Computed tomography is a method of body imaging in which a thin x-ray beam rotates around the patient. Small detectors measure the amount of x-rays that make it through the patient or particular area of interest. A computer analyzes the data to reconstruct 3- dimensional and cross-sectional images. This enables the physician to identify and locate abnormalities accurately.
If you are pregnant, please discuss with your physician prior to scheduling a CT scan. Please also notify the schedulers when making your appointment, as well as the technician at the imaging center.
- Do not eat for 4 hours prior to the exam.
- Drinking clear liquids only is strongly encouraged the evening before the exam, the morning of the exam and following the exam.
- CT Abdomen and/or Pelvis Studies may require you to drink a bottle of barium prior to arriving for your scan.
- If your scan if at noon or earlier, drink the barium at 10 p.m. the night before.
- If the scan is scheduled after noon, drink barium at 7 a.m. the day of the exam.
- Two additional contrast drinks may be required upon arrival.
- Abdomen and Pelvis exams for kidney stones or CTA: DO NOT DRINK BARIUM. Your doctor may order a rare exception for kidney stones but never for a CTA.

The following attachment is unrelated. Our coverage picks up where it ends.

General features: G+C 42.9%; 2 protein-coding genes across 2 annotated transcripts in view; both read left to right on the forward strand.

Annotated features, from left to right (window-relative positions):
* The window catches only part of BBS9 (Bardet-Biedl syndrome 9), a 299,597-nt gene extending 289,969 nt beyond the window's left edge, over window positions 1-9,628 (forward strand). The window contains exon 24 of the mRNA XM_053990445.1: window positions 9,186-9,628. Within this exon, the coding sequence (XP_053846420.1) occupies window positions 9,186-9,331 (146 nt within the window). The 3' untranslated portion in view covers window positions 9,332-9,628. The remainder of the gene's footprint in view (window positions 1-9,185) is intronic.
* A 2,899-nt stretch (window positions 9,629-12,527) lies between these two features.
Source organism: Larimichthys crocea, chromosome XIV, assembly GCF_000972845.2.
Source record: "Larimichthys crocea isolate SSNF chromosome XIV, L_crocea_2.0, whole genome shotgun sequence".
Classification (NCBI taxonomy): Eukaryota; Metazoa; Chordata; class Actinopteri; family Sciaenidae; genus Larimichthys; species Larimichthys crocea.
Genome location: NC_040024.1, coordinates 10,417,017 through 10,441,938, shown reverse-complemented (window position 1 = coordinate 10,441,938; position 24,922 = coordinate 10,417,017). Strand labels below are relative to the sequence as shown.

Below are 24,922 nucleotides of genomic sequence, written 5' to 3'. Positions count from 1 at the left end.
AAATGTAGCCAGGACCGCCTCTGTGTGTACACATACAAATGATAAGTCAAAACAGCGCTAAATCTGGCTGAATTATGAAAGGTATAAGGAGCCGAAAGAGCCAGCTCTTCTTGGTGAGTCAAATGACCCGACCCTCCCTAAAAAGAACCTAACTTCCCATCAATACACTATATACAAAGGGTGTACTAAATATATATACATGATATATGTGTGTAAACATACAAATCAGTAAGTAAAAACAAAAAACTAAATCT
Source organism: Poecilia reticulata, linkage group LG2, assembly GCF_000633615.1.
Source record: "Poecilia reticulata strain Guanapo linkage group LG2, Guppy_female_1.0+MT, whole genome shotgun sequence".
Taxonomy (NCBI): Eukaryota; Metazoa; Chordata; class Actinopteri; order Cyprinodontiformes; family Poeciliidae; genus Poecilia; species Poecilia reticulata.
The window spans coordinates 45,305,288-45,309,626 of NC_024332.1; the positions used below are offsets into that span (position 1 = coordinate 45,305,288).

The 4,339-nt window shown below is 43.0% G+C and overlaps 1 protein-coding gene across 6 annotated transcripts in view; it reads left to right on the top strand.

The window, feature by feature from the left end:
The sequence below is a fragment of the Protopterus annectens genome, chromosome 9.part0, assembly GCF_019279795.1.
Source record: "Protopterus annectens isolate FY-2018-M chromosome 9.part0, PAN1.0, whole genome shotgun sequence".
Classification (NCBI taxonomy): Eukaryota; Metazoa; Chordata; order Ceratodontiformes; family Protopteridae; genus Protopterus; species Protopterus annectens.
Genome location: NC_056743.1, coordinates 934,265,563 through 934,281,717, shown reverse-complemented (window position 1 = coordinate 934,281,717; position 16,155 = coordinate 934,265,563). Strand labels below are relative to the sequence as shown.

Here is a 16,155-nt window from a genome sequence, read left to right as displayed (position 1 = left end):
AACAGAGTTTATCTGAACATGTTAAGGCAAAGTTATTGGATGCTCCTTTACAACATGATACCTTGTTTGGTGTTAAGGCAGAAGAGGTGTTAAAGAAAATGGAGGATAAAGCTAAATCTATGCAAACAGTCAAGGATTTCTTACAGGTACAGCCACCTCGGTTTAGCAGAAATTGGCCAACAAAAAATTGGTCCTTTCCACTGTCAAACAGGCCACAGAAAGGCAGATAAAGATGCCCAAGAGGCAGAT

- Medications (when CT scan is with IV contrast):
- Non-Steroidal Anti-Inflammatory Drugs (NSAIDS): Discontinue 48 hours prior to exam and resume 48 hours after the exam.
- Glucophage or Metformin: Do not take either medication for 48 hours after your exam.
- Some medications that contain these drugs may not bear their names. If you are a diabetic and take an oral medication, ask your doctor or pharmacist to identify if your medicine contains any of these.
- Frequently Asked Questions
- Will it hurt?
- Is this test dangerous?
- When will I know the results?
- How long will it take?
- What should I wear?
- Are there any restrictions after the test?
If you are pregnant or think you might be, please inform the technologist.
Allergies: If you are allergic to x-ray dye, IVP dye or iodine, or think you might be, please inform the receptionist upon arrival and the technologist when you meet.
Non Contrast Studies (any area): If your CT exam is known to be done without the use of IV contrast, there is no prep.
CT with IV or Oral Contrast Prep: If your CT exam is to be performed with IV contrast, see below in addition to General Prep.
No. The risk of harm from radiation and the contrast(if used) is small when compared to the benefits of the test.
Your physician should receive the results in 2-3 working days.
Typically, no more than 30 minutes.
Wear comfortable clothes with non-metal snaps or zippers. Sweat suits are preferred.
No, you may resume your normal activities, and take your medications as prescribed by your physician. However, if you are a diabetic or on anti-inflammatory medications (NSAIDS), read the “Medications” section for further information.